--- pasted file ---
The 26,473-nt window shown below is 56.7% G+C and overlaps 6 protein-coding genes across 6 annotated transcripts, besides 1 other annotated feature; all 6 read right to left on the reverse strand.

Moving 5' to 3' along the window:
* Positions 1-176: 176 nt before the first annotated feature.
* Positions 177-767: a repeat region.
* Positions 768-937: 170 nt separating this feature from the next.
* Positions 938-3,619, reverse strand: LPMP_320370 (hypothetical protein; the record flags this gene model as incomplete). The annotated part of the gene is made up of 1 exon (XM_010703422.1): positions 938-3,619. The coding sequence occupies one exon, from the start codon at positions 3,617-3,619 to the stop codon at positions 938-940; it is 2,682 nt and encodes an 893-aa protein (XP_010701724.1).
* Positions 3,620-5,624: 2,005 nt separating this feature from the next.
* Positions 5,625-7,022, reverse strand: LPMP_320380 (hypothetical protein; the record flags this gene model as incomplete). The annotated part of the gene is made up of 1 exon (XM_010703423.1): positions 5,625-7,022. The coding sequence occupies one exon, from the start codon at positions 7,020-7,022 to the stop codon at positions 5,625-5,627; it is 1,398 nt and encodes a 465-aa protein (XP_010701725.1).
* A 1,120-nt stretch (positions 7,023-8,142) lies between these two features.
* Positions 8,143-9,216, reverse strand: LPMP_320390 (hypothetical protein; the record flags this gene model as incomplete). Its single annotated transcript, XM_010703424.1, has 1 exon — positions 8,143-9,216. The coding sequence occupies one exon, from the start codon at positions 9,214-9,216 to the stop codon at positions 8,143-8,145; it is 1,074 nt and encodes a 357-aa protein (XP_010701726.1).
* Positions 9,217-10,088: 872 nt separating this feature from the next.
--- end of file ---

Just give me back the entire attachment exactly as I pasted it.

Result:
The 26,473-nt window shown below is 56.7% G+C and overlaps 6 protein-coding genes across 6 annotated transcripts, besides 1 other annotated feature; all 6 read right to left on the reverse strand.

Moving 5' to 3' along the window:
* Positions 1-176: 176 nt before the first annotated feature.
* Positions 177-767: a repeat region.
* Positions 768-937: 170 nt separating this feature from the next.
* Positions 938-3,619, reverse strand: LPMP_320370 (hypothetical protein; the record flags this gene model as incomplete). The annotated part of the gene is made up of 1 exon (XM_010703422.1): positions 938-3,619. The coding sequence occupies one exon, from the start codon at positions 3,617-3,619 to the stop codon at positions 938-940; it is 2,682 nt and encodes an 893-aa protein (XP_010701724.1).
* Positions 3,620-5,624: 2,005 nt separating this feature from the next.
* Positions 5,625-7,022, reverse strand: LPMP_320380 (hypothetical protein; the record flags this gene model as incomplete). The annotated part of the gene is made up of 1 exon (XM_010703423.1): positions 5,625-7,022. The coding sequence occupies one exon, from the start codon at positions 7,020-7,022 to the stop codon at positions 5,625-5,627; it is 1,398 nt and encodes a 465-aa protein (XP_010701725.1).
* A 1,120-nt stretch (positions 7,023-8,142) lies between these two features.
* Positions 8,143-9,216, reverse strand: LPMP_320390 (hypothetical protein; the record flags this gene model as incomplete). Its single annotated transcript, XM_010703424.1, has 1 exon — positions 8,143-9,216. The coding sequence occupies one exon, from the start codon at positions 9,214-9,216 to the stop codon at positions 8,143-8,145; it is 1,074 nt and encodes a 357-aa protein (XP_010701726.1).
* Positions 9,217-10,088: 872 nt separating this feature from the next.